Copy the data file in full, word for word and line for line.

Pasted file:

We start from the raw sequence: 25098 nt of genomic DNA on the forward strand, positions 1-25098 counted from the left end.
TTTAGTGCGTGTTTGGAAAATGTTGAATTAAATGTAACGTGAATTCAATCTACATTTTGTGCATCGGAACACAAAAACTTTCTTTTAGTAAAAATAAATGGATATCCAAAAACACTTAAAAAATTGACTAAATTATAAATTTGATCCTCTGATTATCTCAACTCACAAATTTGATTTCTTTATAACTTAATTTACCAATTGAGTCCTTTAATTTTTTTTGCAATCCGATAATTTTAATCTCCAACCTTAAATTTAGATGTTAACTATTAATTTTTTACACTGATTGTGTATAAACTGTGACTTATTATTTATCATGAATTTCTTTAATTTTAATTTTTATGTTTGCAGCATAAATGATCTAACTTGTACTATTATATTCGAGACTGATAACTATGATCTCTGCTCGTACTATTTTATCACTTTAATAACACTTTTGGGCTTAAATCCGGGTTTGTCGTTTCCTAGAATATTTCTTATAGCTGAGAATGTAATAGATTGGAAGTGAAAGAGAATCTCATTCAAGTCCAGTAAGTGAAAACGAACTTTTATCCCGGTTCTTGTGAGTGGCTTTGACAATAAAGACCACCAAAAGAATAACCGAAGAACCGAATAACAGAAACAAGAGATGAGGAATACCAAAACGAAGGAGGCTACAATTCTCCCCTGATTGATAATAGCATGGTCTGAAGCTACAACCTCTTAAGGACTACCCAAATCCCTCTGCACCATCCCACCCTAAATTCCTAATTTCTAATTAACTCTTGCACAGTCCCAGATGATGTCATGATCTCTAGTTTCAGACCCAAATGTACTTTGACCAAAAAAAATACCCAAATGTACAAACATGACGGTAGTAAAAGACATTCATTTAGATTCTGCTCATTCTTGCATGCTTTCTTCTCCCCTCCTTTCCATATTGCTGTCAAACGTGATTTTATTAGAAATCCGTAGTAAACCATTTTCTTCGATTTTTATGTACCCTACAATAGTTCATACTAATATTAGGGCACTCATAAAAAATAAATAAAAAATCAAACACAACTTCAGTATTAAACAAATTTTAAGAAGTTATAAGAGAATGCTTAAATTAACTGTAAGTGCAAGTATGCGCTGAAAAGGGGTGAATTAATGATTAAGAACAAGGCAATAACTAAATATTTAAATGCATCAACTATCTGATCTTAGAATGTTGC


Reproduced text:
We start from the raw sequence: 25098 nt of genomic DNA on the forward strand, positions 1-25098 counted from the left end.
TTTAGTGCGTGTTTGGAAAATGTTGAATTAAATGTAACGTGAATTCAATCTACATTTTGTGCATCGGAACACAAAAACTTTCTTTTAGTAAAAATAAATGGATATCCAAAAACACTTAAAAAATTGACTAAATTATAAATTTGATCCTCTGATTATCTCAACTCACAAATTTGATTTCTTTATAACTTAATTTACCAATTGAGTCCTTTAATTTTTTTTGCAATCCGATAATTTTAATCTCCAACCTTAAATTTAGATGTTAACTATTAATTTTTTACACTGATTGTGTATAAACTGTGACTTATTATTTATCATGAATTTCTTTAATTTTAATTTTTATGTTTGCAGCATAAATGATCTAACTTGTACTATTATATTCGAGACTGATAACTATGATCTCTGCTCGTACTATTTTATCACTTTAATAACACTTTTGGGCTTAAATCCGGGTTTGTCGTTTCCTAGAATATTTCTTATAGCTGAGAATGTAATAGATTGGAAGTGAAAGAGAATCTCATTCAAGTCCAGTAAGTGAAAACGAACTTTTATCCCGGTTCTTGTGAGTGGCTTTGACAATAAAGACCACCAAAAGAATAACCGAAGAACCGAATAACAGAAACAAGAGATGAGGAATACCAAAACGAAGGAGGCTACAATTCTCCCCTGATTGATAATAGCATGGTCTGAAGCTACAACCTCTTAAGGACTACCCAAATCCCTCTGCACCATCCCACCCTAAATTCCTAATTTCTAATTAACTCTTGCACAGTCCCAGATGATGTCATGATCTCTAGTTTCAGACCCAAATGTACTTTGACCAAAAAAAATACCCAAATGTACAAACATGACGGTAGTAAAAGACATTCATTTAGATTCTGCTCATTCTTGCATGCTTTCTTCTCCCCTCCTTTCCATATTGCTGTCAAACGTGATTTTATTAGAAATCCGTAGTAAACCATTTTCTTCGATTTTTATGTACCCTACAATAGTTCATACTAATATTAGGGCACTCATAAAAAATAAATAAAAAATCAAACACAACTTCAGTATTAAACAAATTTTAAGAAGTTATAAGAGAATGCTTAAATTAACTGTAAGTGCAAGTATGCGCTGAAAAGGGGTGAATTAATGATTAAGAACAAGGCAATAACTAAATATTTAAATGCATCAACTATCTGATCTTAGAATGTTGC